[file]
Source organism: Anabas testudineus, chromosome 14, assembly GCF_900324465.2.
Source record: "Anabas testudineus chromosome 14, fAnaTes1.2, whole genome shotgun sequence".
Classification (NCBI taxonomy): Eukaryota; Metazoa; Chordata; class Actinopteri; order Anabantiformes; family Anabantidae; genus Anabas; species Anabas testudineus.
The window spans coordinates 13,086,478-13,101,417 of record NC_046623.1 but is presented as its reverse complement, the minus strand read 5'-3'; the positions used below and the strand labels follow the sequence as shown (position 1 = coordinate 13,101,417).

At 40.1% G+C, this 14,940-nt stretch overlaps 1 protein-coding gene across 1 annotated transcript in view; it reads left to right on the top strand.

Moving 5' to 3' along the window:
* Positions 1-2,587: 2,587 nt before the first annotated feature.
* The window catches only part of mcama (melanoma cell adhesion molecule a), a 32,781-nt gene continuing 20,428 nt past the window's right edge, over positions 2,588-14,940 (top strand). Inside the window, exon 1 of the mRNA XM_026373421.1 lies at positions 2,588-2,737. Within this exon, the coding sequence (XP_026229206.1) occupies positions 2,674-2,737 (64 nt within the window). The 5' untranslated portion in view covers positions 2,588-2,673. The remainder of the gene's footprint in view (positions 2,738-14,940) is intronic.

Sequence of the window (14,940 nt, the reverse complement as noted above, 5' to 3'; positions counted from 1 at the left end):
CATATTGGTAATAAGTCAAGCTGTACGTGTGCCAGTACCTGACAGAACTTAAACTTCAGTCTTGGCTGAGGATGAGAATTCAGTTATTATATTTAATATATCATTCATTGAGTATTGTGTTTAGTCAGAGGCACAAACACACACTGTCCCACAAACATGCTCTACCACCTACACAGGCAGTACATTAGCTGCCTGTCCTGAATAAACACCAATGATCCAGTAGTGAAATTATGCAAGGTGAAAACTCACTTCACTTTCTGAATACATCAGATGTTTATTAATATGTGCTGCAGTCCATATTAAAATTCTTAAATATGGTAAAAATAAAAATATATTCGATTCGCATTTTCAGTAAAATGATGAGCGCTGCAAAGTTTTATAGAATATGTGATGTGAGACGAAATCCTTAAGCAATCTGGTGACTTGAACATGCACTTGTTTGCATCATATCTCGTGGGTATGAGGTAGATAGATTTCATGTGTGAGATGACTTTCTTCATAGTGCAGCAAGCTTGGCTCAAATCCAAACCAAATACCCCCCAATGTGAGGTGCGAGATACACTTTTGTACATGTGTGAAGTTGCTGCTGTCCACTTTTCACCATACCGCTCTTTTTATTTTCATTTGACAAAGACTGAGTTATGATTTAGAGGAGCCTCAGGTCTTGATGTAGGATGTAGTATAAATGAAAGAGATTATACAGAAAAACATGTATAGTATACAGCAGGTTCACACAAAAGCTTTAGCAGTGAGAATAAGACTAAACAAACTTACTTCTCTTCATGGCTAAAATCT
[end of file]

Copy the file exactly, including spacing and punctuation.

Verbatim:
Source organism: Anabas testudineus, chromosome 14, assembly GCF_900324465.2.
Source record: "Anabas testudineus chromosome 14, fAnaTes1.2, whole genome shotgun sequence".
Classification (NCBI taxonomy): Eukaryota; Metazoa; Chordata; class Actinopteri; order Anabantiformes; family Anabantidae; genus Anabas; species Anabas testudineus.
The window spans coordinates 13,086,478-13,101,417 of record NC_046623.1 but is presented as its reverse complement, the minus strand read 5'-3'; the positions used below and the strand labels follow the sequence as shown (position 1 = coordinate 13,101,417).

At 40.1% G+C, this 14,940-nt stretch overlaps 1 protein-coding gene across 1 annotated transcript in view; it reads left to right on the top strand.

Moving 5' to 3' along the window:
* Positions 1-2,587: 2,587 nt before the first annotated feature.
* The window catches only part of mcama (melanoma cell adhesion molecule a), a 32,781-nt gene continuing 20,428 nt past the window's right edge, over positions 2,588-14,940 (top strand). Inside the window, exon 1 of the mRNA XM_026373421.1 lies at positions 2,588-2,737. Within this exon, the coding sequence (XP_026229206.1) occupies positions 2,674-2,737 (64 nt within the window). The 5' untranslated portion in view covers positions 2,588-2,673. The remainder of the gene's footprint in view (positions 2,738-14,940) is intronic.

Sequence of the window (14,940 nt, the reverse complement as noted above, 5' to 3'; positions counted from 1 at the left end):
CATATTGGTAATAAGTCAAGCTGTACGTGTGCCAGTACCTGACAGAACTTAAACTTCAGTCTTGGCTGAGGATGAGAATTCAGTTATTATATTTAATATATCATTCATTGAGTATTGTGTTTAGTCAGAGGCACAAACACACACTGTCCCACAAACATGCTCTACCACCTACACAGGCAGTACATTAGCTGCCTGTCCTGAATAAACACCAATGATCCAGTAGTGAAATTATGCAAGGTGAAAACTCACTTCACTTTCTGAATACATCAGATGTTTATTAATATGTGCTGCAGTCCATATTAAAATTCTTAAATATGGTAAAAATAAAAATATATTCGATTCGCATTTTCAGTAAAATGATGAGCGCTGCAAAGTTTTATAGAATATGTGATGTGAGACGAAATCCTTAAGCAATCTGGTGACTTGAACATGCACTTGTTTGCATCATATCTCGTGGGTATGAGGTAGATAGATTTCATGTGTGAGATGACTTTCTTCATAGTGCAGCAAGCTTGGCTCAAATCCAAACCAAATACCCCCCAATGTGAGGTGCGAGATACACTTTTGTACATGTGTGAAGTTGCTGCTGTCCACTTTTCACCATACCGCTCTTTTTATTTTCATTTGACAAAGACTGAGTTATGATTTAGAGGAGCCTCAGGTCTTGATGTAGGATGTAGTATAAATGAAAGAGATTATACAGAAAAACATGTATAGTATACAGCAGGTTCACACAAAAGCTTTAGCAGTGAGAATAAGACTAAACAAACTTACTTCTCTTCATGGCTAAAATCT